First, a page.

Founded in 1973, the Edwin O. Reischauer Institute of Japanese Studies (RI) promotes research on Japan and brings together Harvard faculty, students, leading scholars from other institutions, and visitors to create one of the world’s leading communities for the study of Japan.In the weeks since the March 11 earthquake and tsunami in Japan, officially named the Great East Japan Earthquake, in cooperation with the Harvard Club of Japan, the Rotary Club of Okayama, Doshisha University, the Harvard Japanese Language Program, the Office of Career Services, the Harvard Summer School office, the Office of International Education, and other entities in Japan and across campus, the Reischauer Institute has thrown wholehearted support behind the maintenance of Harvard student participation in activities and programs in Japan. For graduate students with a Japan interest, RI has provided dissertation completion grants, language study grants, and other travel and research awards. In the case of undergrads, RI has provided support for research, Japanese language study, internships, Harvard Summer School in Kyoto, volunteer relief efforts in the aftermath of the earthquake, and other activities across Japan. Now, more than ever, RI seeks to enable students to go to Japan to study, to work, to learn, and to grow as scholars and as human beings.View the full list of students supported by RI during the 2010-11 and summer 2011 academic year.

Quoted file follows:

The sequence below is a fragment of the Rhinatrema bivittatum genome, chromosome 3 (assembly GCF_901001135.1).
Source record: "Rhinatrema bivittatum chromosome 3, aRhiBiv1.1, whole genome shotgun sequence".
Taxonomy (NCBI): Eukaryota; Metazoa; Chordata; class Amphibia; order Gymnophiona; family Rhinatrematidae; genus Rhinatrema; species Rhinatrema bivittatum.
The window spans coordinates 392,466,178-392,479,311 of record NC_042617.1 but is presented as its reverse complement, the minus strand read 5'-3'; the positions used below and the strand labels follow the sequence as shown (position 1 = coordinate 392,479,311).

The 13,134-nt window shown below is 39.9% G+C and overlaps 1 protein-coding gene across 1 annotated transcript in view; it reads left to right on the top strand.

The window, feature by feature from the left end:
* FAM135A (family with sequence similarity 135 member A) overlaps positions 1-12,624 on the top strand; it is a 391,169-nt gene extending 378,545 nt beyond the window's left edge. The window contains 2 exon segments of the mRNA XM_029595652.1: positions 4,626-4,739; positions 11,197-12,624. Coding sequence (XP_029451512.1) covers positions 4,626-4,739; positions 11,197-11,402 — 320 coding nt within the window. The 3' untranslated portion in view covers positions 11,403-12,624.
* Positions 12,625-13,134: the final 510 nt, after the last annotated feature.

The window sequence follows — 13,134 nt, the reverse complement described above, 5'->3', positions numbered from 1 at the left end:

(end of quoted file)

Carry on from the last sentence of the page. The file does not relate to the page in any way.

It’s very hard to beat the same team three times in the same season. But have you ever noticed that for every good cliche, there is an equal and opposite cliche? ANAHEIM – It sounded good. Like it always does. Sometimes it even works out the way the cliche foretells. In other words: There are some teams that you just don’t match-up well against. In this case – with the Cal State Northridge women’s basketball team trying to defeat Cal State Fullerton for the first time in three tries this year- the opposite cliche meant the end of the Matadors’ season. Fullerton beat Northridge 75-65 Thursday afternoon in the quarterfinals of the Big West Conference tournament in front of 858 at the Anaheim Convention Center. The game played out much the same way the previous two losses to the Titans have, with Fullerton using its superior size and speed to thwart Northridge’s balanced half-court sets. “Yeah, going in I knew that it was an issue we’d struggled with, matching up with them,” Northridge coach Staci Schulz said. “I would’ve liked to use our size more, but we had to have the players in who could get it done defensively. “So unfortunately, this was a rough closing to what was supposed to be pretty good year and for what was a special senior class. I have to thank them for bringing our program to a higher expectation level.” Northridge (13-16) graduates seven seniors, including four of the five starters in Thursday’s game. Fifth-year senior Ofa Tulikihihifo graduates as just the third player in conference history to be honored as a first-team all-conference pick in all four of her seasons. Thursday, Tulikihihifo and senior LaJoyce King led the way. Tulikihihifo finished with 16points and 12 rebounds. King had 12 points and 16rebounds.. “We talked about it after the game, how we, this senior class, really set the bar higher for the program,” Tulikihihifo said. “Coming in, my first year, we had just three wins. We struggled and it was always about rebuilding.” Northridge was just 3-24 in Tulikihihifo’s first year and 6-20 her second. The Matadors advanced to the semifinals of the conference tournament each of the past two seasons, until Thursday’s quarterfinal exit. [email protected] (818) 713-3617 160Want local news?Sign up for the Localist and stay informed Something went wrong. Please try again.subscribeCongratulations! You’re all set!